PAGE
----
Not all seniors are homebound. For those who are more mobile, Meals on Wheels has 20 All Seasons cafes set up across the Sacramento County region where more than 1,000 receive a free lunch and a place to socialize with others —a critical component of fighting off isolation.
There is an All Season Café set up at Rusch Park Community Center in Citrus Heights, Mission Oaks Community Center in Carmichael, and the Orangevale Community Center. Transportation to and from the café’s is available for some participants.
“The café population is a bit more mobile, and they love the idea of having a place to go each day during the week for a meal and contact with others,” Bustamante said. “Those folks are also forming relationships with the volunteers and some of these centers where the cafes are, is like a second home to them. They’ll celebrate birthdays there together, the birth of grandchildren, and really make connections that are so important when you are elderly and perhaps on your own.”
There has never been a more critical time to support Meals on Wheels, including becoming a volunteer. Congressional budget cuts could impact the future of the public-private partnership for the agency, Bustamante said. Having a solid core of rotating volunteers (there are currently about 500 in the region) who spend their time either preparing the packing of the meals for the drivers, delivering the meals and providing safety checks, or working in one of the cafes, lays a foundation for longevity.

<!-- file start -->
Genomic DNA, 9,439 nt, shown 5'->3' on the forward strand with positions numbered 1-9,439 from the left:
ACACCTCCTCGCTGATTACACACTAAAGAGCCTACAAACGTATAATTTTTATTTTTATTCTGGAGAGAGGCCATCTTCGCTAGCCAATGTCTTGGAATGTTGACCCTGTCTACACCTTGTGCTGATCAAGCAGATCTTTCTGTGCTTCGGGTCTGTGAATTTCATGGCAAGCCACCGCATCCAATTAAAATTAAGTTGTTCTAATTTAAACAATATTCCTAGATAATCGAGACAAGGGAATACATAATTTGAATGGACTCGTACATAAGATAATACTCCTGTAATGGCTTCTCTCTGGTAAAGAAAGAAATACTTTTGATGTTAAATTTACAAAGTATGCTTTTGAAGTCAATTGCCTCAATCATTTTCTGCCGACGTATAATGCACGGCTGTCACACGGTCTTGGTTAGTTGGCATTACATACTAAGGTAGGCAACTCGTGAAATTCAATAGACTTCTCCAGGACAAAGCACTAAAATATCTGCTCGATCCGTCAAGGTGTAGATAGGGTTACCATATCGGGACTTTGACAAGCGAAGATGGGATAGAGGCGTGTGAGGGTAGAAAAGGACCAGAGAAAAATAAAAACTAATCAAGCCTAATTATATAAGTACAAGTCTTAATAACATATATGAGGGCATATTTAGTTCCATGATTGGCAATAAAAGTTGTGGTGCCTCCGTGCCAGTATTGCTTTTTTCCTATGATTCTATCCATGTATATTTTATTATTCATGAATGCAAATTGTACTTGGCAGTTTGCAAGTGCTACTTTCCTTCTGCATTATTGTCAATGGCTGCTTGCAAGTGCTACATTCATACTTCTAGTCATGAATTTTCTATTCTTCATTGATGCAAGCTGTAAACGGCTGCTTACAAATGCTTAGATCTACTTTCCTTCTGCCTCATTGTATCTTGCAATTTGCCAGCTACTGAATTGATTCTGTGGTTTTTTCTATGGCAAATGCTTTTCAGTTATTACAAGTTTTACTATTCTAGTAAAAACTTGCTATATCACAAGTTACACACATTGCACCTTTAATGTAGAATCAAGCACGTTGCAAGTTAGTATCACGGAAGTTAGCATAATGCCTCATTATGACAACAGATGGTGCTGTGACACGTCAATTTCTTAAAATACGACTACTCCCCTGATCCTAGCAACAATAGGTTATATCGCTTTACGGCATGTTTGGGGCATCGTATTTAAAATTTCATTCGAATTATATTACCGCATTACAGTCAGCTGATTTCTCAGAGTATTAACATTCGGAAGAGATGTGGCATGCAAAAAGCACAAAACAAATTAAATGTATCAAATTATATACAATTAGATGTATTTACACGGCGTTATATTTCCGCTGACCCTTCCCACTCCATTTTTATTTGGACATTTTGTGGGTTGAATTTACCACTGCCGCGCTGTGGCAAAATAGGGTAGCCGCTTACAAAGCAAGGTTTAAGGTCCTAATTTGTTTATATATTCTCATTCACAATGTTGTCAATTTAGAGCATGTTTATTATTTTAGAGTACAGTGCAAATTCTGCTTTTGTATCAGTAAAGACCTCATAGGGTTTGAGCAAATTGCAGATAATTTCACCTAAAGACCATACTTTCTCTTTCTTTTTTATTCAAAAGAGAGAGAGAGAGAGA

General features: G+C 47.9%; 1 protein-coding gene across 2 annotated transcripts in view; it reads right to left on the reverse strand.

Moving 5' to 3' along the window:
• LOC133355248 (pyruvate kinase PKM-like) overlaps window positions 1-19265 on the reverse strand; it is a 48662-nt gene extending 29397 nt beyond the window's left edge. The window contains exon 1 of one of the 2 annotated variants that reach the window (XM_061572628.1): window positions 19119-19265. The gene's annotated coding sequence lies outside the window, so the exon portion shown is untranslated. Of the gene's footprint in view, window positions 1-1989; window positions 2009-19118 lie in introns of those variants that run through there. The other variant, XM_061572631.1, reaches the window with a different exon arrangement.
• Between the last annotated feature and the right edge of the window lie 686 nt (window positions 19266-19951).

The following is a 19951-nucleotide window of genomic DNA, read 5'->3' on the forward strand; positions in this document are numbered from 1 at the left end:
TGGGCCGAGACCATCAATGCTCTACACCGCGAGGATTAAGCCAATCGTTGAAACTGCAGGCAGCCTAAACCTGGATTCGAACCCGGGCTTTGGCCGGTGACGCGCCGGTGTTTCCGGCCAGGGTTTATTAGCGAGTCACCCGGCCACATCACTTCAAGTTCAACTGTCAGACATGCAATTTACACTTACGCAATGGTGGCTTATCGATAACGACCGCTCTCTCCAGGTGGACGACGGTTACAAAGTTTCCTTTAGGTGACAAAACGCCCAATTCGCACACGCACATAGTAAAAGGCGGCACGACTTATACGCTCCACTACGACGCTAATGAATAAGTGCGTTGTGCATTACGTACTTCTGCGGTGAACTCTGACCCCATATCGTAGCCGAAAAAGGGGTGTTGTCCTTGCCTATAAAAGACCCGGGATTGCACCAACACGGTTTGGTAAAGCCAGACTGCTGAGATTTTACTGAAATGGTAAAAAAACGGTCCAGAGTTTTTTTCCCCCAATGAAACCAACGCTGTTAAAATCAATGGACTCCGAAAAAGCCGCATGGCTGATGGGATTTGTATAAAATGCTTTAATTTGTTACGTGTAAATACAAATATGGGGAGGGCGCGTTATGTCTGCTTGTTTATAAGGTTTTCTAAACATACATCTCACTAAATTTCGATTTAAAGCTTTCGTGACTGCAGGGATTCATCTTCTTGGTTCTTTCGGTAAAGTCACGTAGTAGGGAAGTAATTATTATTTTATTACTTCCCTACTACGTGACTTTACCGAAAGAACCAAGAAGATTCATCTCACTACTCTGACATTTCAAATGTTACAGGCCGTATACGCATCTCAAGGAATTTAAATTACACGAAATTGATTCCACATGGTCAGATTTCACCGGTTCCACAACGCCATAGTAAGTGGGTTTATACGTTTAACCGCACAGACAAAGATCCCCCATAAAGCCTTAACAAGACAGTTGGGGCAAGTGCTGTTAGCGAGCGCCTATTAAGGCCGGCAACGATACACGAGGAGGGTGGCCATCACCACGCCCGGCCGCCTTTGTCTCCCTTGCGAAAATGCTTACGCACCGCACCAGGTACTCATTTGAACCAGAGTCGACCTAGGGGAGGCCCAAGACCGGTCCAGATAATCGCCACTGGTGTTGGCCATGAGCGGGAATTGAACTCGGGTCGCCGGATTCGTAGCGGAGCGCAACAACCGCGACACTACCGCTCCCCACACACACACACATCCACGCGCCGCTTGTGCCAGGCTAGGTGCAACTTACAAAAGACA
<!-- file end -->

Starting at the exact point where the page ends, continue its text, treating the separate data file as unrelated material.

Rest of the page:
“We are always in need of new volunteers to help us out,” Bustamante said. “We are not really clear on what the future holds. As we all know there are future budget cuts that could affect us and the senior population is skyrocketing, so we need to be able to keep up.”
Humans are not the only ones who benefit. The aniMeals on Wheels program also provides pet food for the critters who provide vital companionship for many Meals on Wheels program participants.
“Seniors’ pets are often the only family member they have,” said Bustamante. “And we found out that many of our participants were feeding their pets part of the meals we deliver, so we always need donations to help make it possible for them to keep their pets and enjoy their meals.”
Meals On Wheels, Sacramento/Project Warm Wishes
7375 Park City Dr., Sacramento
To Donate or Inquire about Volunteering:
Call (916) 444-9533
Sacramento, CA (MPG) - How often do you see prices go down in today’s economy? Well, that’s exactly what going to happen at the Sacramento Regional Transit District (SacRT). The Board of Directors unanimously voted last night to roll back SacRT’s student monthly pass from $55 to just $20 (65% reduction). The fare reduction is being proposed as a six month pilot and is expected to cost the District approximately $100,000.